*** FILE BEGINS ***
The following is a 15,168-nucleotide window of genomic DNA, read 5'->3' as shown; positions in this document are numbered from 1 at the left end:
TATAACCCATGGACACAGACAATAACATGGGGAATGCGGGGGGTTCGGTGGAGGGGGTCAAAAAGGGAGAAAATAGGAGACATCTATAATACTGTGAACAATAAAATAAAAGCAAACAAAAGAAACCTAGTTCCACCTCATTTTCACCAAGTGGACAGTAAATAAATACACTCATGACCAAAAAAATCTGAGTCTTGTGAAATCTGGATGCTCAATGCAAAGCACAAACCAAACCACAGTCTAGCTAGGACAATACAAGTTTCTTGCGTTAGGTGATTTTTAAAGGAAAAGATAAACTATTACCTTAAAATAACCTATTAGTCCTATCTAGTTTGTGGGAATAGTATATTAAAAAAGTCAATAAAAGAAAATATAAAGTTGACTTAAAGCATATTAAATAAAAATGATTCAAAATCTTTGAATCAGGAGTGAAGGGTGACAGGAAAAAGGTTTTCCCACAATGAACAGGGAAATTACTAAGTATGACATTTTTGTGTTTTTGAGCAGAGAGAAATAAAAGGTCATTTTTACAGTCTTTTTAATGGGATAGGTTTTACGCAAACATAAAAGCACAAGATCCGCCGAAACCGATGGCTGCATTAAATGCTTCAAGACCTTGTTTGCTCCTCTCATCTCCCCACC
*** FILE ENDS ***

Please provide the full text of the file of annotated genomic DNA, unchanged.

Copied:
The following is a 15,168-nucleotide window of genomic DNA, read 5'->3' as shown; positions in this document are numbered from 1 at the left end:
TATAACCCATGGACACAGACAATAACATGGGGAATGCGGGGGGTTCGGTGGAGGGGGTCAAAAAGGGAGAAAATAGGAGACATCTATAATACTGTGAACAATAAAATAAAAGCAAACAAAAGAAACCTAGTTCCACCTCATTTTCACCAAGTGGACAGTAAATAAATACACTCATGACCAAAAAAATCTGAGTCTTGTGAAATCTGGATGCTCAATGCAAAGCACAAACCAAACCACAGTCTAGCTAGGACAATACAAGTTTCTTGCGTTAGGTGATTTTTAAAGGAAAAGATAAACTATTACCTTAAAATAACCTATTAGTCCTATCTAGTTTGTGGGAATAGTATATTAAAAAAGTCAATAAAAGAAAATATAAAGTTGACTTAAAGCATATTAAATAAAAATGATTCAAAATCTTTGAATCAGGAGTGAAGGGTGACAGGAAAAAGGTTTTCCCACAATGAACAGGGAAATTACTAAGTATGACATTTTTGTGTTTTTGAGCAGAGAGAAATAAAAGGTCATTTTTACAGTCTTTTTAATGGGATAGGTTTTACGCAAACATAAAAGCACAAGATCCGCCGAAACCGATGGCTGCATTAAATGCTTCAAGACCTTGTTTGCTCCTCTCATCTCCCCACC